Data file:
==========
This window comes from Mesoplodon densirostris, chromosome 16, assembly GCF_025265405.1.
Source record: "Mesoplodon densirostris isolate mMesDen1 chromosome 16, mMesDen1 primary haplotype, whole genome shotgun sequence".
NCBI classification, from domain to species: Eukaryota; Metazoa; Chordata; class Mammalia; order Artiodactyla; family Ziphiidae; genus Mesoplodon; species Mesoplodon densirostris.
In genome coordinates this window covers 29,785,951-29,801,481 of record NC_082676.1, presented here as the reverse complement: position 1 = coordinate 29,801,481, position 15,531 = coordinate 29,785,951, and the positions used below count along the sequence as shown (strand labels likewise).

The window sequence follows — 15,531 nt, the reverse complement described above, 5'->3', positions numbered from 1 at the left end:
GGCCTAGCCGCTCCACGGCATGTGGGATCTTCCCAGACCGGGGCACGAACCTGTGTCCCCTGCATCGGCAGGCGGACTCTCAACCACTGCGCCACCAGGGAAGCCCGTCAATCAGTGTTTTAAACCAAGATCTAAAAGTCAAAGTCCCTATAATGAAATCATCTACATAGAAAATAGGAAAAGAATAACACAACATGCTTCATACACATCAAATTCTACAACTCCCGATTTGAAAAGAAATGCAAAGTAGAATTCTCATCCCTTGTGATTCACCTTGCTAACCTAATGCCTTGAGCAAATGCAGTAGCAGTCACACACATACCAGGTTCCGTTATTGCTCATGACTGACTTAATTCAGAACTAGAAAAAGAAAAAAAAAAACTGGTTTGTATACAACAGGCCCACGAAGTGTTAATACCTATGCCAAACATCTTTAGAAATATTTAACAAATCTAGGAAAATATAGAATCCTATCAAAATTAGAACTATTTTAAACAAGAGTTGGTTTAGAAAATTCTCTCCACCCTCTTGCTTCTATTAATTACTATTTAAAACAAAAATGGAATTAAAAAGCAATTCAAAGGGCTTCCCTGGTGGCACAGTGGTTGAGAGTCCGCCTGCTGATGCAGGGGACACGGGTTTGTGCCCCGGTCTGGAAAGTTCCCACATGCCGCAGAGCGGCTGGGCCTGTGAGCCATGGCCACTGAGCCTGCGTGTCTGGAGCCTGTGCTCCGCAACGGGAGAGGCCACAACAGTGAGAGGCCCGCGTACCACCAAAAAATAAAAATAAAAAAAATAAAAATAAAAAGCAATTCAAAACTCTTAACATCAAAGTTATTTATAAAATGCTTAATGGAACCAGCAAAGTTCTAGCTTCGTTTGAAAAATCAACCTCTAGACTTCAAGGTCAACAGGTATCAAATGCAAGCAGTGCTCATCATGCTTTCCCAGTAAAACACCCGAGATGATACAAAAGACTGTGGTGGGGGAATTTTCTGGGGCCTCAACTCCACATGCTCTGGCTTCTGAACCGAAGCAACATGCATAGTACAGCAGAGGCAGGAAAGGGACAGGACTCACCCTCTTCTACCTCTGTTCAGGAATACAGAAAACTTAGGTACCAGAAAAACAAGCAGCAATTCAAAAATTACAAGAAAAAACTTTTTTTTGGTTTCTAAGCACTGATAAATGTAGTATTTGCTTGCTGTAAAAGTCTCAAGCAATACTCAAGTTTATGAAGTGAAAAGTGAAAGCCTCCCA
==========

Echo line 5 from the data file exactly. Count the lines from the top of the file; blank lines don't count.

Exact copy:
The window sequence follows — 15,531 nt, the reverse complement described above, 5'->3', positions numbered from 1 at the left end: